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September 1989, Vol. 112, No. 9
How Poland's Solidarity won freedom of association
Robert A. Senser
In the summer of 1980, a trade union strike committee, initially representing workers in some 20 state-run enterprises in Gdansk region of Poland's Baltic coast, debated for days the formulation of a series of demands most of them beyond the province of local authorities-to make on the Communist Polish government. The final list, posted in the huge Lenin Shipyard in Gdansk, contained 21 demands. The first was the most important:
Recognition of the Free Trade Union, independent of the Party and employers, based on Convention 87 of the International Labor Organization, referring to the freedom to form trade unions, which has been ratified by the Polish People's Republic.1
The regional Interenterprise Strike Committee, which soon was popularly called Solidarity, had other important demands, including increases in wages and benefits, recognition of the right to strike, union access to the media, and release of political prisoners-none of them as sensitive as the one for the right of unions to exist independent of the state-party apparatus. The cry for freedom of association for workers had been heard before in Communist Poland, but never as resonantly as from Gdansk and other industrial centers in August of 1980.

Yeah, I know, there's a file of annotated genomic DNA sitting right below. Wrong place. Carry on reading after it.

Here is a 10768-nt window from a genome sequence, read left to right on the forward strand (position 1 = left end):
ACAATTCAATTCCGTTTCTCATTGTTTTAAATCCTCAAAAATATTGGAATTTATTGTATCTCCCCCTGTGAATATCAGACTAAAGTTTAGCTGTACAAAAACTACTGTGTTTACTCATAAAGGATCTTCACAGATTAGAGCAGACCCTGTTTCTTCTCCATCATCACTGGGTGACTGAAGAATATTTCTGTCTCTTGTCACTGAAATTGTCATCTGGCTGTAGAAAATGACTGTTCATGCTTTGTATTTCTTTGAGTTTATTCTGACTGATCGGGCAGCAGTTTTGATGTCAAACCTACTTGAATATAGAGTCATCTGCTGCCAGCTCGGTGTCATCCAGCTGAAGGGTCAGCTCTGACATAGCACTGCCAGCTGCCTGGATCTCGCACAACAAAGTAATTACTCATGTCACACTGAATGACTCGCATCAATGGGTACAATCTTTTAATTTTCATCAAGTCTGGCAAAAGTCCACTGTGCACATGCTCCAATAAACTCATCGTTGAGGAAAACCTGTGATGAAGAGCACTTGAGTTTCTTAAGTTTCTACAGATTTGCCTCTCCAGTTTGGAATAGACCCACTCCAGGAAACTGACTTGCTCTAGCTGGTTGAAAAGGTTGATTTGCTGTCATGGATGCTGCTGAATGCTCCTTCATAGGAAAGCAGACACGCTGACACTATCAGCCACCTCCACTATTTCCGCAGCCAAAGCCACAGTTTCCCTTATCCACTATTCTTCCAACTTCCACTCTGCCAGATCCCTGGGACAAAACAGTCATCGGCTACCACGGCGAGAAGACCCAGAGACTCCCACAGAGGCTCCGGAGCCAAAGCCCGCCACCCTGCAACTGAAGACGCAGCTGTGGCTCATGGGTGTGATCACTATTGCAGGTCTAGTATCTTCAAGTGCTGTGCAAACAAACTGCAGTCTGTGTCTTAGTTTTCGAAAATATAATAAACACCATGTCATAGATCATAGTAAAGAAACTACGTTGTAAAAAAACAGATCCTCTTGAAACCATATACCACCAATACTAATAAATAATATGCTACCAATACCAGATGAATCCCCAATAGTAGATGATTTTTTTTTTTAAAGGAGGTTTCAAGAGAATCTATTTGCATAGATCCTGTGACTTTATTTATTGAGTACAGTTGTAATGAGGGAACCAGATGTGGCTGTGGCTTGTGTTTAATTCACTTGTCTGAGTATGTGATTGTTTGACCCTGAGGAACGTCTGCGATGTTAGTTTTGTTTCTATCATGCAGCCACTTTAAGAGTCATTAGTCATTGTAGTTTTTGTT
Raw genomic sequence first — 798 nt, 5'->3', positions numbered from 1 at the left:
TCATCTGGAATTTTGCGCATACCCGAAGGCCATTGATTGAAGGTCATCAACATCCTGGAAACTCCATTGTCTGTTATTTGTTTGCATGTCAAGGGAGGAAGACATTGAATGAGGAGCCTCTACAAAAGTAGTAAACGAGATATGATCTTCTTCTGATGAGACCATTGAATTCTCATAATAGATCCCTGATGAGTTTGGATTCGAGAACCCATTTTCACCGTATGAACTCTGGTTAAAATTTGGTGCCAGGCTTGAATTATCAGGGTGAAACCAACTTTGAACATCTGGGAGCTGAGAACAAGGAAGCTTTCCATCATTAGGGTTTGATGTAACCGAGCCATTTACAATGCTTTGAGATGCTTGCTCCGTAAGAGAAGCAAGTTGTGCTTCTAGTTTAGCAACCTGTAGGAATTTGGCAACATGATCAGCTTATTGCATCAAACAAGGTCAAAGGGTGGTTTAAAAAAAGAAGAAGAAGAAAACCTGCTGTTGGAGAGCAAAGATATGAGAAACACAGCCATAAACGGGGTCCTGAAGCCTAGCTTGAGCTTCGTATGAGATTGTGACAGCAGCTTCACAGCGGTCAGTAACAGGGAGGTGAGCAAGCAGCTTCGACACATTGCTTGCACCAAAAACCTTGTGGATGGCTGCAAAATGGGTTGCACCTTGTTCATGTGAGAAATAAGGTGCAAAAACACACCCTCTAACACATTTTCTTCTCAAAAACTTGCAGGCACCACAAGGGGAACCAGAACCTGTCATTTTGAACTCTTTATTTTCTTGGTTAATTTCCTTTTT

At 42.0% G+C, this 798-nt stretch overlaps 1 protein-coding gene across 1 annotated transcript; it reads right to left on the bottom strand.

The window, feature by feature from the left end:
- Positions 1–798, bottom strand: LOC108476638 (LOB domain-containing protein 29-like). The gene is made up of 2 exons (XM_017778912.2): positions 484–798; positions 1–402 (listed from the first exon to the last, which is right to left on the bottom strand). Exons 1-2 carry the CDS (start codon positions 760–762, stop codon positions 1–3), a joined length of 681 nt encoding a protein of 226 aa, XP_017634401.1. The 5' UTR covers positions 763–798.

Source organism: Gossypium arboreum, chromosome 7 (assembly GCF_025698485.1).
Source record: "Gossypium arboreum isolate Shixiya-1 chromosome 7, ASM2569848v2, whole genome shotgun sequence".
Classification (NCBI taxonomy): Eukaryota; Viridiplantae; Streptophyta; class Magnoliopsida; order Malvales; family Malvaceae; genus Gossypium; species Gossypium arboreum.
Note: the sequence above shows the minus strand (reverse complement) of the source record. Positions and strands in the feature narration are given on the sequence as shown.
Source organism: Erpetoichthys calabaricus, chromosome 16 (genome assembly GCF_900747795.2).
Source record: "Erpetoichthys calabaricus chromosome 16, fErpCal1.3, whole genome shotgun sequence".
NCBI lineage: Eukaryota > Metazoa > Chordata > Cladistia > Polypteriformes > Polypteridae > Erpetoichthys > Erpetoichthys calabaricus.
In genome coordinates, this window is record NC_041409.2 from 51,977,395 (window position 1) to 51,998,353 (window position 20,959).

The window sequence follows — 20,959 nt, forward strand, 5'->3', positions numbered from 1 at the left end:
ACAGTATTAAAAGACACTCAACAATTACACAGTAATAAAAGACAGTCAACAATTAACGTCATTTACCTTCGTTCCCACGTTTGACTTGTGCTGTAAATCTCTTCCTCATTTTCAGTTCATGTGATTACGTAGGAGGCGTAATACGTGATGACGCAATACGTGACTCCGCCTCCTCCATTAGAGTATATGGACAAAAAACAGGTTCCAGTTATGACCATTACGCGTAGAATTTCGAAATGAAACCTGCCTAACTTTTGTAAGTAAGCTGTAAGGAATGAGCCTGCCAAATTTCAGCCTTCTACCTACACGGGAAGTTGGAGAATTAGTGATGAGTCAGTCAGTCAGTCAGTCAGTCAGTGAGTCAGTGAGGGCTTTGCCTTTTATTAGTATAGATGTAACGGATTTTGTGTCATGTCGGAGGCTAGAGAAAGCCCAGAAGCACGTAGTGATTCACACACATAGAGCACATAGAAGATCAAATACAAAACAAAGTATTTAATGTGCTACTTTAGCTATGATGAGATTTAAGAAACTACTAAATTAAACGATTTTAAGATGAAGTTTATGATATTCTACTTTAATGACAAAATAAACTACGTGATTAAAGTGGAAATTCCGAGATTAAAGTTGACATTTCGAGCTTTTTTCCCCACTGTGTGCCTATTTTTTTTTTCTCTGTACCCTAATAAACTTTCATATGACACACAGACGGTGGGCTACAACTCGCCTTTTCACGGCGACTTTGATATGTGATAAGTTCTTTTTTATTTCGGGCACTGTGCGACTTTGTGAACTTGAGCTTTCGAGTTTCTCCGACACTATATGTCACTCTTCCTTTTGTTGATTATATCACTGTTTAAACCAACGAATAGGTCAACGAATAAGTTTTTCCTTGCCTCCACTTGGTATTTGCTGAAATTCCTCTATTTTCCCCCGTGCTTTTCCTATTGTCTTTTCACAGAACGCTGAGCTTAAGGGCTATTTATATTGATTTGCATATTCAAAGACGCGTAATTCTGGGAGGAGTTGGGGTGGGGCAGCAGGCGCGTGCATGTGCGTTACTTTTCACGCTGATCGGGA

Faced with a series of sit-in strikes in Gdansk and elsewhere in the country, the government quickly bowed to Solidarity's request not only for the appointment of a high-level government negotiating team but also for Gdansk rather than a Warsaw ministry as the negotiating site. The two sides talked on the Lenin Shipyard equivalent of a stage: a large room with one wall forming a glass partition, on the other side of which hundreds of workers and dozens of Western reporters watched, while thousands of shipyard workers outside listened to the proceedings broadcast over loudspeakers.
This excerpt is from an article published in the September 1989 issue of the Monthly Labor Review. The full text of the article is available in Adobe Acrobat's Portable Document Format (PDF). See How to view a PDF file for more information.
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1 Lech Walesa, Lech Walesa: A Way of Hope (Henry Holt, 1988), p.131.
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